The Clinton Herald, Clinton, Iowa

Community News Network

June 11, 2013

When is a nightgown appropriate in the office?

WASHINGTON —  Summer is upon us, and with it a whole new crop of seasonal questions about what is appropriate to wear in public. Who among us hasn't wondered if pajama pants are OK in the winter? What about clingy, see-through blouses for spring? And now that it's almost summer, what about nightgowns? Specifically, what about midthigh-length, straw-colored cotton nightgowns at work?

 I'm asking for a friend.

              

Last week, my "friend" was housesitting for her parents. Rummaging through her mom's closet, she found a cute sundress that she put on and wore to work. The day passed uneventfully - quite comfortably, actually - and she thought no more of the dress, except that she liked the way it rippled just above her knees when she walked. When her parents returned the week after, her mom was upset because she couldn't locate her nightgown. ("I swear it was in my closet." "Who on earth would steal a 60-something woman's ratty nightgown?") The daughter was genuinely perplexed and helped her mom dig through the clean and dirty laundry, to no avail.

              

You can probably see where this is going. When my "friend" did her own laundry and returned the clean sundress to her parents' house, it dawned on everyone what had happened. Namely, the twentysomething Office Pro had mistaken her mother's sleepwear for a summery daytime dress and worn it to work. Most miraculously of all, no one had seemed to notice. (She checked with co-workers the day after she found out about the gaffe, and they pled total obliviousness. Plus, as of now, she still has her job.)

              

My friend would like to think she learned an invaluable lesson from Nightgowngate, although she's not sure precisely what it is. Maybe that the mortifying scenarios that fuel anxiety dreams can prove inconsequential in real life. Or that everyone is too wrapped up in his or her own world to notice slight variations in your appearance or dress. Or that co-workers are observant but polite. Or that entitled millennialism will bite you in the butt: You must always ask before rifling through a family member's belongings. Maybe the lesson is that the modern woman's nightgown, a garment of increasingly beautiful construction, actually should take its part in the daily pageant of stylish office wear. It's just like a maxi dress, I told my friend when I heard of her goof!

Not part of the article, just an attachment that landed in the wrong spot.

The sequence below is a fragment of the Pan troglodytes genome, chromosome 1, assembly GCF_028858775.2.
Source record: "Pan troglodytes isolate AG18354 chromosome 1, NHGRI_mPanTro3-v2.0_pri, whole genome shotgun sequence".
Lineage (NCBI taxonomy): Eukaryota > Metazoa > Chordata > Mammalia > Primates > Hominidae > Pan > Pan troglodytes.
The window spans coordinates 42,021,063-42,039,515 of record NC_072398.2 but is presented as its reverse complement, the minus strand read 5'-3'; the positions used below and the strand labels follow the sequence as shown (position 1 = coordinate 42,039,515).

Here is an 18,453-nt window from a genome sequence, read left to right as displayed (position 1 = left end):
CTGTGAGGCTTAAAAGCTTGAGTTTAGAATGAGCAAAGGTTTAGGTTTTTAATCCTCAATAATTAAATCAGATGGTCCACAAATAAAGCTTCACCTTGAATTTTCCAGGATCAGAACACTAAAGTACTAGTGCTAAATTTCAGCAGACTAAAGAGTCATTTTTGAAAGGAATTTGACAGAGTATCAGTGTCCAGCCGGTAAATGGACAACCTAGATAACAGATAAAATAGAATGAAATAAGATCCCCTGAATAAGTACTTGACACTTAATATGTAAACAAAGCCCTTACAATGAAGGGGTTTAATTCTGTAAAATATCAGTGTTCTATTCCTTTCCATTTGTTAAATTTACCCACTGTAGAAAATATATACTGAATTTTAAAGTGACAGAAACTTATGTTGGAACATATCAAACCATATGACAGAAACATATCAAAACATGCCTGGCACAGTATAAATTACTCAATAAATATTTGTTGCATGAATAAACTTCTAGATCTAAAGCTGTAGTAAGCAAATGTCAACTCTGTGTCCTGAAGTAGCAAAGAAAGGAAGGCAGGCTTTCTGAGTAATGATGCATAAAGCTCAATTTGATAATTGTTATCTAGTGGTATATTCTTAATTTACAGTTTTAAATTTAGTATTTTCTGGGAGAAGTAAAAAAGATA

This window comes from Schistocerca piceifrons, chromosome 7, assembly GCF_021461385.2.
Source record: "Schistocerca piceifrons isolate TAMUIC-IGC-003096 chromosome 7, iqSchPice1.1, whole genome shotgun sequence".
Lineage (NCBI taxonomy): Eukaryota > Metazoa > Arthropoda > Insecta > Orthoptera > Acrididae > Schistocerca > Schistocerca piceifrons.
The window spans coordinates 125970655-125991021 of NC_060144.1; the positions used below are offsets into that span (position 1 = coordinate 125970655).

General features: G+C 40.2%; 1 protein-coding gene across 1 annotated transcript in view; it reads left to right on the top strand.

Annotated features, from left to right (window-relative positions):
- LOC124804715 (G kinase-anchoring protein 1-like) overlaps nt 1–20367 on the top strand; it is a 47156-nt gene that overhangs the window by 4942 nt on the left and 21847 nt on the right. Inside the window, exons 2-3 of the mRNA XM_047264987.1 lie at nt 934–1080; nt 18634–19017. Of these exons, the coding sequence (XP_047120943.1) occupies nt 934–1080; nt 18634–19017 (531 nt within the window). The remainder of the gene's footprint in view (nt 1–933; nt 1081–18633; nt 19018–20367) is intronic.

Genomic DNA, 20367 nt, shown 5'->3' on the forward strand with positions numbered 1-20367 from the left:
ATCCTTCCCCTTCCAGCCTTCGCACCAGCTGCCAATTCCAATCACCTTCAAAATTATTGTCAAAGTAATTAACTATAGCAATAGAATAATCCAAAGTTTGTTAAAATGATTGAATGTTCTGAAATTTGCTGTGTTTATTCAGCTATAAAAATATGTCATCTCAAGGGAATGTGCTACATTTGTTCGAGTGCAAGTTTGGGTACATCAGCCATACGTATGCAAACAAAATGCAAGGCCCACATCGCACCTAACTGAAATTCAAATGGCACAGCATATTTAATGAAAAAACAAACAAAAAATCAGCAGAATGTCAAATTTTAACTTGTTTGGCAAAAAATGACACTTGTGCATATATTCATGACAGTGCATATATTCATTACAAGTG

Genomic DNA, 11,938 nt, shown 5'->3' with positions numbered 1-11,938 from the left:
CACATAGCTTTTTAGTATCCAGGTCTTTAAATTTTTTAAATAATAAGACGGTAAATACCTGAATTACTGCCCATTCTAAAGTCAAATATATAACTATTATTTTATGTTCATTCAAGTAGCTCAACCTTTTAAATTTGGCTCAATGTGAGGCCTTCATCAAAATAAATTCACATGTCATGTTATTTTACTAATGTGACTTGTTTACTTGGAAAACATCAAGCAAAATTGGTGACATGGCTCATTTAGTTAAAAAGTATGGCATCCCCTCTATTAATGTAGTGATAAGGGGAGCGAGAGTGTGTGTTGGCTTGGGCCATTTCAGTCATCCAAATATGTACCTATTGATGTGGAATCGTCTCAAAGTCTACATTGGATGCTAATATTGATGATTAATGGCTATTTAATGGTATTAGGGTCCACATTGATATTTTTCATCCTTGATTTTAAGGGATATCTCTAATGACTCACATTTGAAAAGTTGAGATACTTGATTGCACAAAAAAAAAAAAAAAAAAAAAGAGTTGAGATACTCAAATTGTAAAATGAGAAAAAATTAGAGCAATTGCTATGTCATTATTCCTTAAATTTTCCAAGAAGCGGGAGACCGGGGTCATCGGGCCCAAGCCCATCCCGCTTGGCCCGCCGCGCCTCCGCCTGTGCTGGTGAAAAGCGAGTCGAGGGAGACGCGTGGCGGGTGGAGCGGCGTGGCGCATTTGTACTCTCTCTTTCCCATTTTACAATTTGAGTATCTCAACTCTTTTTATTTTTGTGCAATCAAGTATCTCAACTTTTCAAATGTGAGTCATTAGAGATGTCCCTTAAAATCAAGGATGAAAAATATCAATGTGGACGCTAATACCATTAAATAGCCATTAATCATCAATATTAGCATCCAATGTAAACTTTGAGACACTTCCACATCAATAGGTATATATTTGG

But my friend's preferred takeaway is this: How you look really doesn't matter as much as you think.

              

Which is the main reason why I am telling you this story. For all the indications that we live in a style-obsessed culture, women should know that it is entirely possible to arrive at work in a nightgown and leave work in a nightgown and not die and have to be resuscitated by shamans somewhere in the middle.

              

So ladies, learn from this example! Wear whatever makes you feel productive, alluring and good, because, honestly, no one else is paying any attention.

1
Text Only
Community News Network
  • Google acquires drone maker Titan Aerospace to spread Internet

    Google is adding drones to its fleets of robots and driverless cars.
    The Internet search company said it acquired Titan Aerospace, the maker of high-altitude, solar-powered satellites that provides customer access to data services around the world. Terms of the deal weren't disclosed.

    April 14, 2014